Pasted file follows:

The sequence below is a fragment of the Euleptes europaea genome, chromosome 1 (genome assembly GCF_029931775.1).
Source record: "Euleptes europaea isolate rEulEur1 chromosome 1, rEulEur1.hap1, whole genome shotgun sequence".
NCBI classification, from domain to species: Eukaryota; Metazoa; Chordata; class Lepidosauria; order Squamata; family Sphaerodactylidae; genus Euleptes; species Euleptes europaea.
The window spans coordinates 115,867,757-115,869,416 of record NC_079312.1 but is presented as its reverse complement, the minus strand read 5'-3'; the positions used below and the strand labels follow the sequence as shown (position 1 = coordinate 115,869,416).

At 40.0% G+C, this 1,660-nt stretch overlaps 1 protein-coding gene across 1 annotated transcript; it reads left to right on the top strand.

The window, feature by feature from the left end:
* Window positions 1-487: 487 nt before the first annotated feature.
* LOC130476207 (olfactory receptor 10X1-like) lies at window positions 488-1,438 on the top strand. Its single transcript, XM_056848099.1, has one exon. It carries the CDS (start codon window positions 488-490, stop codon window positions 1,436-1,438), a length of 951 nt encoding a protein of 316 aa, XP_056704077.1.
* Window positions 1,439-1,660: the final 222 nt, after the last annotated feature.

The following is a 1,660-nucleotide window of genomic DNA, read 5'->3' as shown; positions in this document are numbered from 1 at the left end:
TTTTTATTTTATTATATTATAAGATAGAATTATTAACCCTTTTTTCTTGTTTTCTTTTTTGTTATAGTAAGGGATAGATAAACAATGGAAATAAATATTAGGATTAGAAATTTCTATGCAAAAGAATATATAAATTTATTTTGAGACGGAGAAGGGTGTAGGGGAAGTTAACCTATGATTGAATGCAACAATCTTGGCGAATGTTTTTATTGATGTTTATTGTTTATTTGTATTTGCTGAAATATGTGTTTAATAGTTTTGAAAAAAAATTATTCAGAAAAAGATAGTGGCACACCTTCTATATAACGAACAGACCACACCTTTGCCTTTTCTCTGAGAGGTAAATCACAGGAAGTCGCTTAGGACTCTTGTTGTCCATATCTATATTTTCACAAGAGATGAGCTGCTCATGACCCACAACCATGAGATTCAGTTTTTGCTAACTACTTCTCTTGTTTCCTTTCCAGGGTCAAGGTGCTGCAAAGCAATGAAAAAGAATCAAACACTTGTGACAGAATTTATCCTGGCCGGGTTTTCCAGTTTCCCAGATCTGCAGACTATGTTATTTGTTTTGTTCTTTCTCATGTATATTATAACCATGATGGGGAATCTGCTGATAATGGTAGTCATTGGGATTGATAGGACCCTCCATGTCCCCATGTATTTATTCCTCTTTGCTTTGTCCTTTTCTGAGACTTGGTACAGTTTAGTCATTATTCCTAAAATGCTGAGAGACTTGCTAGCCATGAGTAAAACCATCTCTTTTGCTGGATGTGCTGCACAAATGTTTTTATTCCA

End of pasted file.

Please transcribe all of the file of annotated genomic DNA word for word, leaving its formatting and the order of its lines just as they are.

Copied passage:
The sequence below is a fragment of the Euleptes europaea genome, chromosome 1 (genome assembly GCF_029931775.1).
Source record: "Euleptes europaea isolate rEulEur1 chromosome 1, rEulEur1.hap1, whole genome shotgun sequence".
NCBI classification, from domain to species: Eukaryota; Metazoa; Chordata; class Lepidosauria; order Squamata; family Sphaerodactylidae; genus Euleptes; species Euleptes europaea.
The window spans coordinates 115,867,757-115,869,416 of record NC_079312.1 but is presented as its reverse complement, the minus strand read 5'-3'; the positions used below and the strand labels follow the sequence as shown (position 1 = coordinate 115,869,416).

At 40.0% G+C, this 1,660-nt stretch overlaps 1 protein-coding gene across 1 annotated transcript; it reads left to right on the top strand.

The window, feature by feature from the left end:
* Window positions 1-487: 487 nt before the first annotated feature.
* LOC130476207 (olfactory receptor 10X1-like) lies at window positions 488-1,438 on the top strand. Its single transcript, XM_056848099.1, has one exon. It carries the CDS (start codon window positions 488-490, stop codon window positions 1,436-1,438), a length of 951 nt encoding a protein of 316 aa, XP_056704077.1.
* Window positions 1,439-1,660: the final 222 nt, after the last annotated feature.

The following is a 1,660-nucleotide window of genomic DNA, read 5'->3' as shown; positions in this document are numbered from 1 at the left end:
TTTTTATTTTATTATATTATAAGATAGAATTATTAACCCTTTTTTCTTGTTTTCTTTTTTGTTATAGTAAGGGATAGATAAACAATGGAAATAAATATTAGGATTAGAAATTTCTATGCAAAAGAATATATAAATTTATTTTGAGACGGAGAAGGGTGTAGGGGAAGTTAACCTATGATTGAATGCAACAATCTTGGCGAATGTTTTTATTGATGTTTATTGTTTATTTGTATTTGCTGAAATATGTGTTTAATAGTTTTGAAAAAAAATTATTCAGAAAAAGATAGTGGCACACCTTCTATATAACGAACAGACCACACCTTTGCCTTTTCTCTGAGAGGTAAATCACAGGAAGTCGCTTAGGACTCTTGTTGTCCATATCTATATTTTCACAAGAGATGAGCTGCTCATGACCCACAACCATGAGATTCAGTTTTTGCTAACTACTTCTCTTGTTTCCTTTCCAGGGTCAAGGTGCTGCAAAGCAATGAAAAAGAATCAAACACTTGTGACAGAATTTATCCTGGCCGGGTTTTCCAGTTTCCCAGATCTGCAGACTATGTTATTTGTTTTGTTCTTTCTCATGTATATTATAACCATGATGGGGAATCTGCTGATAATGGTAGTCATTGGGATTGATAGGACCCTCCATGTCCCCATGTATTTATTCCTCTTTGCTTTGTCCTTTTCTGAGACTTGGTACAGTTTAGTCATTATTCCTAAAATGCTGAGAGACTTGCTAGCCATGAGTAAAACCATCTCTTTTGCTGGATGTGCTGCACAAATGTTTTTATTCCA